How to Use Plastic Pants & Cloth Diapers for Chronic Bedwetting
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Depending on how old your child is, chronic bed-wetting could be a serious or not-so-serious problem. For a younger child, such as preschool age, bed-wetting could simply be a sign that she is not totally potty-trained yet, and that is OK. She will probably outgrow the problem within a few weeks or months.
For an older child, it might be a sign of something more significant, such as an emotional or physiological problem, and you should speak to a doctor to gain some insight.
- Depending on how old your child is, chronic bed-wetting could be a serious or not-so-serious problem.
- For a younger child, such as preschool age, bed-wetting could simply be a sign that she is not totally potty-trained yet, and that is OK.
Whatever the cause, the result of the problem is that you are stuck cleaning up a messy, wet bed and a messy, wet child night after night and no one is happy. Using a combination of a cloth diaper with plastic pants can solve the problem temporarily. The cloth diaper will get wet, leaving the child uncomfortable so she trains herself to wake up and go to the bathroom to avoid the wet feeling. At the same time, the pants will protect her pyjamas, sheet and mattress, leaving less work for you.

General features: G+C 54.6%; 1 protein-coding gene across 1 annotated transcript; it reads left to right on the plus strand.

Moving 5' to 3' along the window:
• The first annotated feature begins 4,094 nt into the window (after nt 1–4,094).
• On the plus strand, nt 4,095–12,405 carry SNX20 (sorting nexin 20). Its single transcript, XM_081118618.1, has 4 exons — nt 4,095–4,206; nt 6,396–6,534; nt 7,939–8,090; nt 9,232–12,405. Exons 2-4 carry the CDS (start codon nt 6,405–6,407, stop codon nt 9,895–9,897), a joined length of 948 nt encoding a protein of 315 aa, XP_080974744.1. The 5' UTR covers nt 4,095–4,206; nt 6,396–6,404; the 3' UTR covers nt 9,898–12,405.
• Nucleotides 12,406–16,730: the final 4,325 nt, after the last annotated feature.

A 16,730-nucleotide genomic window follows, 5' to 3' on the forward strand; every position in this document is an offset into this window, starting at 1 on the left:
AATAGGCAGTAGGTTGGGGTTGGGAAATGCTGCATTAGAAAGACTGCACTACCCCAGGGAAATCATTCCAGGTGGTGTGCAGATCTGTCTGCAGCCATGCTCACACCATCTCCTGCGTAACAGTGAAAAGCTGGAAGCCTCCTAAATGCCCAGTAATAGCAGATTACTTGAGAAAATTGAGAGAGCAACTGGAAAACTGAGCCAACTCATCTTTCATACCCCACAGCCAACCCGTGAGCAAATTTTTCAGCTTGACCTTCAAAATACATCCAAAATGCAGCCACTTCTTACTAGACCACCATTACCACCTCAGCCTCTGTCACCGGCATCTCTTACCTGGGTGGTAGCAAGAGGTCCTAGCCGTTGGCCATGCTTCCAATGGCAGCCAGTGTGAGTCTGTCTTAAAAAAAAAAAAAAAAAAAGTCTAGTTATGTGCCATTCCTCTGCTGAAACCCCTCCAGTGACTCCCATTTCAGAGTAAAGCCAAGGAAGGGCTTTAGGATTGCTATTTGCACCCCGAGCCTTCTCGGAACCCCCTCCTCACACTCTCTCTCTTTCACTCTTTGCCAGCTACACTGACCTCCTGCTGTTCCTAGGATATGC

Wrap the cloth diaper in place around your child. The diaper can be wrapped by placing a section behind your child, running the rest through her legs and bringing it up in front. Then secure the sides with knots or safety pins.
Pull the plastic pants over the cloth diaper.
Put on your child's regular pyjamas, as usual.
- This method of potty-training through the night can be most effective when combined with other methods, such as a rewards chart for dry nights.
Brittney Horwitz started writing professionally in 2009 when she became the editor of "Mother's Helper," a bimonthly magazine geared toward busy mothers in the New York metro area. She holds a Bachelor of Arts in elementary education and Judaic studies from Stern College.